Obviously, those of us here today have made worshiping God a priority in our lives, but we still ought to examine our consciences about whether we do so on a consistent basis. To miss Mass on any Sunday or Holy Day of Obligation without a sufficient reason unless dispensed by one’s bishop or pastor is a mortal sin – putting one in danger of eternal death. Too many Catholics treat Sunday Mass as something that we normally do or do most of the time without reckoning upon the gravity of the failure to fulfill this obligation.
What about the rest of our time each Sunday, though? All of Sunday is the Lord’s day, not just an hour or so. Doing servile work on Sundays is also sinful because it is a rejection of the gift of a good God who wants to offer rest to our bodies and minds. The rest of the Lord’s day is a protest against the servitude of work and the worship of money that are particularly endemic in our age. Yes, sometimes we may unavoidably be required by an employer to work Sundays, especially in essential occupations like the medical field, or police and firefighters. But we should not neglect our responsibility to do what we can to keep this day free.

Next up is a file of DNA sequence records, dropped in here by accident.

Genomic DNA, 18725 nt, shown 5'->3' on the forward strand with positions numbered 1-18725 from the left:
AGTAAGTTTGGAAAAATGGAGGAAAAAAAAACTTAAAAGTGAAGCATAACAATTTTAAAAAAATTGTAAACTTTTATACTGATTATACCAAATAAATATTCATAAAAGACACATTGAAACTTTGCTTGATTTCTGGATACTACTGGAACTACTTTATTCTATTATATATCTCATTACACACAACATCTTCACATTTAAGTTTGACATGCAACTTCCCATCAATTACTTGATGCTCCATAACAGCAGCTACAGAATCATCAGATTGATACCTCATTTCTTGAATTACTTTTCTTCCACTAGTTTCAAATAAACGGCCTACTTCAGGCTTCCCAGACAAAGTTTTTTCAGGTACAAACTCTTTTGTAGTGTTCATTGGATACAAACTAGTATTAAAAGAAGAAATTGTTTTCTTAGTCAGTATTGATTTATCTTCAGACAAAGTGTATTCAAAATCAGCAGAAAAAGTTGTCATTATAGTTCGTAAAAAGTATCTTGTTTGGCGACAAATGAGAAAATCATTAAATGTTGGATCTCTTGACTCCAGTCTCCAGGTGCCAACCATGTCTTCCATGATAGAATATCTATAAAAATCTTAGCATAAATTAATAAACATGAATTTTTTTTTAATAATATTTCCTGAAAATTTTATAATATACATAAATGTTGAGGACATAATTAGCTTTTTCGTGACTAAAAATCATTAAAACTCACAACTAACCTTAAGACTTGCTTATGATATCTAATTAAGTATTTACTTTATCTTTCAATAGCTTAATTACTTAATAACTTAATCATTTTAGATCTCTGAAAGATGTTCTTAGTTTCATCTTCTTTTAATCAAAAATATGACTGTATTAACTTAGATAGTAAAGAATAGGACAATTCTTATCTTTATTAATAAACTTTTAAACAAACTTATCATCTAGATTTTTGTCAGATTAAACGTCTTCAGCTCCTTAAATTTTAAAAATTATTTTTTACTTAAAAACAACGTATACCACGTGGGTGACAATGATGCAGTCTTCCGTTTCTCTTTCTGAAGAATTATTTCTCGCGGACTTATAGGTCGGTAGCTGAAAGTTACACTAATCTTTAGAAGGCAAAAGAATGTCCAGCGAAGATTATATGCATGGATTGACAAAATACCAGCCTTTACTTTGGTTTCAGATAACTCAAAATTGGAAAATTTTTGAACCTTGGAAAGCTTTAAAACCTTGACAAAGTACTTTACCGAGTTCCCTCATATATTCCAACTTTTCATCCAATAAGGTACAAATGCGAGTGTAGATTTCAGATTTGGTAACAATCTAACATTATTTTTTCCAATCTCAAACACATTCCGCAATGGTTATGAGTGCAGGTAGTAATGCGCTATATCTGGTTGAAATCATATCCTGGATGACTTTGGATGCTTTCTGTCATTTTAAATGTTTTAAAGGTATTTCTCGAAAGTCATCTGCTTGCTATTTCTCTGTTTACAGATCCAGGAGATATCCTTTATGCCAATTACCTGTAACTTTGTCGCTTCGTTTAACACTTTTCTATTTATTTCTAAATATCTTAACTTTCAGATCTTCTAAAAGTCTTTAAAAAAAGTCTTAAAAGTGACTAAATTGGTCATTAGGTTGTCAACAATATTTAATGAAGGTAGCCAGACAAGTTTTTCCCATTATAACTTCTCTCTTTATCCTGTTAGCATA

We should be concerned not only about what we do on Sundays, but what our conduct requires of others on the Lord’s day. For someone with a very difficult schedule, Sunday might be the only day on which it is possible to shop, but could not many of us arrange our schedule so that we can complete these duties on other days of the week, so as not to require others to forego needed rest and time for religious duties and family life by reporting to work on the Lord’s day? Before heading to the store on Sunday, we should ask ourselves: “Am I going to buy something I actually need? Or could this purchase wait a few days?” For example, if your children will not have anything to eat tonight unless you go to the store, you should go. If you would just like to have some ice cream on Sunday evening – this is not a necessary purchase and it is unfair to force other people to work so that you might obtain a superfluous item.